Lessons Learned from Five Years as a Founder

Today is the 5th birthday of our company.

Julie Fogh and I built Vital Voice Training as the voice, public speaking, and communication coaching company we wanted to see in the world.  We were sick of the sexist, contradictory, confusing, and incredibly unhelpful conversation around women’s voices and how they “should” sound.  We were disillusioned with the old-fashioned speech coaching industry – “learn to put on your serious voice”, which really meant “eliminate everything that makes you unique and distinctive and talk like the platonic ideal of an upper-middle class, educated, middle-aged white man”.  We weren’t interested in teaching people how to put on an ill-fitting vocal costume in order to be taken seriously.  We loved voices, and we wanted to empower the ones that weren’t getting heard.  We wanted to show people the beautiful range of vocal, presence, and communication choices that they had available to them, so that THEY could decide how to implement them within their given circumstances.

If you had told me 10 years ago that I’d be doing this, I would have thought you were crazy.  I majored in Musical Theater.  I was full-time pursuing a career that would land me on Broadway. I had “survival jobs”, of course, but those were supposed to require as little emotional and mental investment as possible, and you certainly weren’t supposed to LIKE them.

Over the last 10 years, and certainly over the last 5, my thinking on what it means to pursue dreams has widened and deepened, as have my dreams themselves.  I’m so incredibly proud – and so wildly privileged and lucky – to get to use my skillset to help people, and for them to pay me for my knowledge and experience. I LOVE this thing that Julie and I created together, even at those inevitable times when I’m exhausted and over-scheduled and frustrated and feeling like a failure.  We have met and worked with the most incredible people along the way. 

In case you’re interested in starting a business or trying your hand at entrepreneurship, here are a few of the lessons I’ve learned along the way:

You will NEVER get 100% of the things done that you want to.

You will rarely get 100% of the things done that you need to.

You will feel guilty about this . . . a LOT.


A co-founder relationship is the closest thing to marriage with a kid outside of actual marriage with a kid, and the same challenges apply. 

There will be moments of incredible shared pride, times when your combined brainpower feels like the most powerful thing ever, intensely vulnerable moments of needing to say the unpleasant thing to the other person, inevitable disagreements about the best way to nurture and grow your baby business.  Chose this relationship with the utmost discernment, but know that you cannot possibly anticipate everything when it comes to human relationships. Trust and a willingness to be vulnerable are so key.  Being each other’s biggest cheerleader AND holding each other accountable is necessary. Working with the human being in front of you requires us to decide what’s worth fighting about or trying to change, and what’s not worth the energy.  Outside counsel is sometimes necessary.  And at the end the of the day, having someone be the other half of your business brain and the person you share both the pains and joys with makes all of this so much better. 

Oh, and start with a partnership agreement that anticipates all the ways this could blow up and figures out what to do in the worst case scenario. It will protect the business, you, AND your co-founder. Talk through all the touchy stuff with your partner – finances, decision-making, biz goals, personal goals, etc.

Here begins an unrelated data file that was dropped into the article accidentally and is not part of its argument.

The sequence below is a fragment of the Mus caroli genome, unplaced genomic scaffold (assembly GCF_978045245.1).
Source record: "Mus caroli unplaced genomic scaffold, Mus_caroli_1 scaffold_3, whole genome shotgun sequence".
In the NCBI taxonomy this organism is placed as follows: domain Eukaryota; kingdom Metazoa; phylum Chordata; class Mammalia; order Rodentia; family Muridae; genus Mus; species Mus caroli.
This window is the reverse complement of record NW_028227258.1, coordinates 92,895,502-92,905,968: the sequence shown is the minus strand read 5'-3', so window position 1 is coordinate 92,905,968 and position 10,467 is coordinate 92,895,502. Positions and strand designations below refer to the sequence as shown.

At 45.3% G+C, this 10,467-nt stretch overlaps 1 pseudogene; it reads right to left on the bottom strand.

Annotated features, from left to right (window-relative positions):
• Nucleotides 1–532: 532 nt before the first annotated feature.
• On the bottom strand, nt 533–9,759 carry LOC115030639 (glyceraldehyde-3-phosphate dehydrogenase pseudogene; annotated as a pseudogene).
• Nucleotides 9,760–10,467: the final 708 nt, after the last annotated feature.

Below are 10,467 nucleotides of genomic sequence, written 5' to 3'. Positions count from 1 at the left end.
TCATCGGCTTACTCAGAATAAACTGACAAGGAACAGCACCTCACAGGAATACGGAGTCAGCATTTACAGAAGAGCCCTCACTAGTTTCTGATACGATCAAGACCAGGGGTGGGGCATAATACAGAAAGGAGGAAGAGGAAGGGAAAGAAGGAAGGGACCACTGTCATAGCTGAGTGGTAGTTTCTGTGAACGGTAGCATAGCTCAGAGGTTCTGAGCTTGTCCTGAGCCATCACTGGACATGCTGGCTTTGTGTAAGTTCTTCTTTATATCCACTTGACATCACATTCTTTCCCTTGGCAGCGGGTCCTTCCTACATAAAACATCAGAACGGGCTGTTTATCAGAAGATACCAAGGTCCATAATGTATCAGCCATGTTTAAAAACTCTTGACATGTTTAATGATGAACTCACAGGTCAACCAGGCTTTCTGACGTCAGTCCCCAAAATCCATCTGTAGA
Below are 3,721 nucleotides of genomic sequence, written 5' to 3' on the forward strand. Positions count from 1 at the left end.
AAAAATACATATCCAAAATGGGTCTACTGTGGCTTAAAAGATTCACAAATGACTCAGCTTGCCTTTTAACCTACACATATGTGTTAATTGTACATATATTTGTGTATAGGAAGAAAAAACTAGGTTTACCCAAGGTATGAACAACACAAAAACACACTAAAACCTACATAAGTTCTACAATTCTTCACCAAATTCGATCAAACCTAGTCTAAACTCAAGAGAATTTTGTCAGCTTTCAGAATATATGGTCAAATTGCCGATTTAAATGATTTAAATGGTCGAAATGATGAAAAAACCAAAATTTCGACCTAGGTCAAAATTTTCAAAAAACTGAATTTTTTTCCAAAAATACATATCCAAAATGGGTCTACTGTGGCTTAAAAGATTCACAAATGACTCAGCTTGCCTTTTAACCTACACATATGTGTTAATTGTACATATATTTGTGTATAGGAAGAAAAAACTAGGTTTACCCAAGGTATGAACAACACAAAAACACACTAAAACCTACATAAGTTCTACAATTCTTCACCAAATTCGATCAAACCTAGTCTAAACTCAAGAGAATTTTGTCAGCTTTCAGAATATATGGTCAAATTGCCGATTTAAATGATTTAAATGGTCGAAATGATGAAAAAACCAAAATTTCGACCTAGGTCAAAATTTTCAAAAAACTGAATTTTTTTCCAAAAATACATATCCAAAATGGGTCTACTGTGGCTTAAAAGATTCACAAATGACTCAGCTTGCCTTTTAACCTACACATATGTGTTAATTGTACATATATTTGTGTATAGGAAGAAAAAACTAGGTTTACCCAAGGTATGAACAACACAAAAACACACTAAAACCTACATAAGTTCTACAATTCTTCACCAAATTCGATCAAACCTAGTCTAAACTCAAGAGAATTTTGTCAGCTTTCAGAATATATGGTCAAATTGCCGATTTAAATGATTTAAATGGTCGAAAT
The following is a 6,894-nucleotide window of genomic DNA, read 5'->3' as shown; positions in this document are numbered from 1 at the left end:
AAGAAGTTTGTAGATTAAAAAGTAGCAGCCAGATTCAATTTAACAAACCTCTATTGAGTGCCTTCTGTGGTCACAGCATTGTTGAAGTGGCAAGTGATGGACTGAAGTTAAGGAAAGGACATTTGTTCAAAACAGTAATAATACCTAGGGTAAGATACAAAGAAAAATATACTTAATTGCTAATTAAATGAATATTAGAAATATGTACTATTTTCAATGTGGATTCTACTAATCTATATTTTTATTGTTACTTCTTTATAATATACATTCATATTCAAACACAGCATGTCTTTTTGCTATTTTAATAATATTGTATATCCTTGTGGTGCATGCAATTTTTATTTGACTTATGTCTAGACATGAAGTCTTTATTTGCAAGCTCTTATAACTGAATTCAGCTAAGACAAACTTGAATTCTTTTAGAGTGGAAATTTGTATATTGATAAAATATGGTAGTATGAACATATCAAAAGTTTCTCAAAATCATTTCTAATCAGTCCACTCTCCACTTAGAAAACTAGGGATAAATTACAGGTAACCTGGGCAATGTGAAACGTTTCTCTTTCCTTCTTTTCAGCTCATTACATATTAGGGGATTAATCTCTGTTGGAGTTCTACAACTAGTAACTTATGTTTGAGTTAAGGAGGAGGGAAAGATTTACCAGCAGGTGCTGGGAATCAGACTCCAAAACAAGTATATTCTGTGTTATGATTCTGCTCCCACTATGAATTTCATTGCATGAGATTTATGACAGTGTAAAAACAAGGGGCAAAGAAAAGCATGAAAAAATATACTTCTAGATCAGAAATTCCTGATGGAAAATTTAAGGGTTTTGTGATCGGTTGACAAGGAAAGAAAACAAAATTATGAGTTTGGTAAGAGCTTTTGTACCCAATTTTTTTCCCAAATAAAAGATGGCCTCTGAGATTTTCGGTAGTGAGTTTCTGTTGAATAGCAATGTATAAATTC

Beyond a business partner, seek out, create, and nurture a real support system in your life. 


Being an entrepreneur is stressful and can feel lonely – find other people with similar crazy goals.  Beyond commiseration, you’ll end up sharing valuable advice, tips, resources, and contacts.  As a bonus, some of the women I’ve met in the entrepreneur community have become my dearest friends. And when it comes to a romantic partner, make sure your person understands that building a business takes enormous time and energy, and who supports your goals, even when it means that you can’t “hang out” sometimes.

Take care of yourself.

It’s so easy to get into “head down” mode and forget things like taking walks, doing a workout, cooking or just enjoying a delicious meal without a computer in front of you, taking time to read a book or go see a movie, etc.  Self-care isn’t just about indulgent bubble baths – it’s about renewing your energy so you can do the hard thing.  Our brains aren’t capable of 100% productivity.  Burnout is real.  Protect yourself from it by spending time doing what makes you happy, healthy, and energized.  It’s a smart investment. 

Everything is figure-out-able. 

I sometimes called it going to “Google University”  . . . how many different things could I figure out relatively quickly by typing the right thing into the search box?  “How to trademark a company name” – “How to get an EIN” – “What’s the difference between an LLC, S-corp, and general partnership” – “do I need insurance” – “how to fill out a K-1” – “what’s the HTML code to do this thing on my website”.  Beyond the nitty gritty stuff, the more esoteric questions usually required talking to a human.

Time is your only non-renewable resource.

It’s awesome to have the DIY instinct when you’re bootstrapping, but consider that your time itself has value.  If it’s going to take you 10 hours to figure out How to Do the Thing, it actually might be way more cost-effective to hire someone who can do the thing in an hour, so that you can do all those other things on your list that you’re not going to get to otherwise.